CAUT
Report

UniServe Science News Volume 9 March 1998




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The National Clearinghouses: Life After Death

Anne Fernandez,
PhySciCH@mail.usyd.edu.au
UniServe Science, The University of Sydney

Introduction

In 1994 CAUT funded the UniServe pilot project for a period of three years. The purpose of the project was to establish a network of clearinghouses to collect and disseminate information on the use of IT within tertiary teaching with the view to improving teaching methods. The network consisted of: a central co-ordinating centre at the Australian National University (UniServe Australia); the engineering clearinghouse at the University of Wollongong (UniServe Engineering); the medicine, health sciences and nursing clearinghouse at the University of Newcastle (UniServe Health); the law clearinghouse at the Australian National University (UniServe Law); the humanities and social sciences clearinghouse at the Royal Melbourne Institute of Technology (ultiBASE); and the science clearinghouse at The University of Sydney (UniServe Science). CAUT funding for the project has run out and so all the clearinghouses have had to look elsewhere for financial support. On Tuesday February 17, 1998, representatives from all clearinghouses (except Law) met in Canberra to review the project and discuss future directions.

Success of the project

All clearinghouses present agreed that although they had each approached the task given to them in different ways they had achieved their goals and delivered the required services. This was inspite of some rather adverse conditions the project was under-funded, lacked Federal support after changes in government, and was ill-defined. All felt it unfortunate that continued Federal funding was not forthcoming as the need for a national information dissemination group for the tertiary sector was vital. Universities need to share materials and move beyond the current situation where most products developed within a university are only used within that institution. Mind you, the sharing of materials and innovative methods of teaching is becoming a touchy subject in the current environment where universities are being made to compete aggressively with each other for students in order to gain funding. To make this happen there must be an organisation which transcends institution boundaries and facilitates discussion and the exchange of ideas between academics. The clearinghouses are ideal for this and have already set up quite extensive programmes and structures towards this end.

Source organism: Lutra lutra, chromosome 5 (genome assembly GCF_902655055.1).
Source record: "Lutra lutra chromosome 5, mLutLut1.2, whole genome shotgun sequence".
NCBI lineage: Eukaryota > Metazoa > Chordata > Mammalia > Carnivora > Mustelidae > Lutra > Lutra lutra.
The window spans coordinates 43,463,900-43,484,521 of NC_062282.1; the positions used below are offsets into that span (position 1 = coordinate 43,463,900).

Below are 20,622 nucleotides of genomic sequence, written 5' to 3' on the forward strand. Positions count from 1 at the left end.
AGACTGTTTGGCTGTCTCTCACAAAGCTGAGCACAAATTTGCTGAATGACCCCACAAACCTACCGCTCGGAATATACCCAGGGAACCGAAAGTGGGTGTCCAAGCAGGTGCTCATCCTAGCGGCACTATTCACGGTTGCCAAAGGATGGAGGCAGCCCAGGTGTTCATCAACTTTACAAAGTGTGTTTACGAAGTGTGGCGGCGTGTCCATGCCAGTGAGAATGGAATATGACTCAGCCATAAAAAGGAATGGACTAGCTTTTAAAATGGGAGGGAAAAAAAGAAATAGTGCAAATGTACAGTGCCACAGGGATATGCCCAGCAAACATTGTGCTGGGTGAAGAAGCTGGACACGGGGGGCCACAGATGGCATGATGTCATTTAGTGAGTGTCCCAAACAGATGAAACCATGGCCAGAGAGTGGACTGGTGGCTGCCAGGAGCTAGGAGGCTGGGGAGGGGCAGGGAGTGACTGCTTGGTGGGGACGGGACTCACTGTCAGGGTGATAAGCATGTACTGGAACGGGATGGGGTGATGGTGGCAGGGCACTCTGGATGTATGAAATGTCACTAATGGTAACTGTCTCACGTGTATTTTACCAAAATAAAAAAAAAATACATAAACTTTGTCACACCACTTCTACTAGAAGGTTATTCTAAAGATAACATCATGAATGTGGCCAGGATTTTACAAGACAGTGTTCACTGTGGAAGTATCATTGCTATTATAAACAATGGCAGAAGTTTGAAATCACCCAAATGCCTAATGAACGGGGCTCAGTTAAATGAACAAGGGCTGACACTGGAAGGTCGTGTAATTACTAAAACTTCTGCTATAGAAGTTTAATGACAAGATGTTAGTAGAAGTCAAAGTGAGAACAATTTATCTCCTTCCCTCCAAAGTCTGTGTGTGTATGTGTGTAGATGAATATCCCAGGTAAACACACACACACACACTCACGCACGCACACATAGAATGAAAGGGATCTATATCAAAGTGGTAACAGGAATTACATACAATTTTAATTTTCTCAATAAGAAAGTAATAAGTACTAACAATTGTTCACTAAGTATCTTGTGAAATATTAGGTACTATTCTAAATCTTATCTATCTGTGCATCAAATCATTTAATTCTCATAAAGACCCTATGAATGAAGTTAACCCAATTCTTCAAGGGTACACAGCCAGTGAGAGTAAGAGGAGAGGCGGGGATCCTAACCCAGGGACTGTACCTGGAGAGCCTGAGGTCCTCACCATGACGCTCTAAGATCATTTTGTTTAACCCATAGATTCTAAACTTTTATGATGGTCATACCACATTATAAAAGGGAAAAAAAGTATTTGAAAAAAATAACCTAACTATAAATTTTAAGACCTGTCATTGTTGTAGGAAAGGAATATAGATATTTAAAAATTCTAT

Future of UniServe

Each of the clearinghouses has managed to secure a level of funding to continue operating, at least in the short term. In most cases the funding is being provided by the host institution, so each clearinghouse will have a greater responsibility to their own university, which is unfortunate as the group should be above local politics. However, all see the value of the national network and so will continue to deliver a service to all tertiary academics.

Since co-ordination between the clearinghouses is seen to be minimal from this point on, the Co-ordinating Centre in Canberra will wind down their operation over the next few months. UniServe Science, based at The University of Sydney, will then take responsibility for any remaining co-ordination activities. Sadly we farewell the UniServe Australia staff, Tim Marples (Director, UniServe Australia), Cathy Clegg and Aileen McCulloch who have all contributed a great deal to the success of the project.

Conclusion

The UniServe project has brought together forward thinking teachers, across disciplines, who felt isolated in their departments. Ideas and experiences have been shared, leading to improvements in teaching and learning.


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UniServe Science News Volume 9 March 1998

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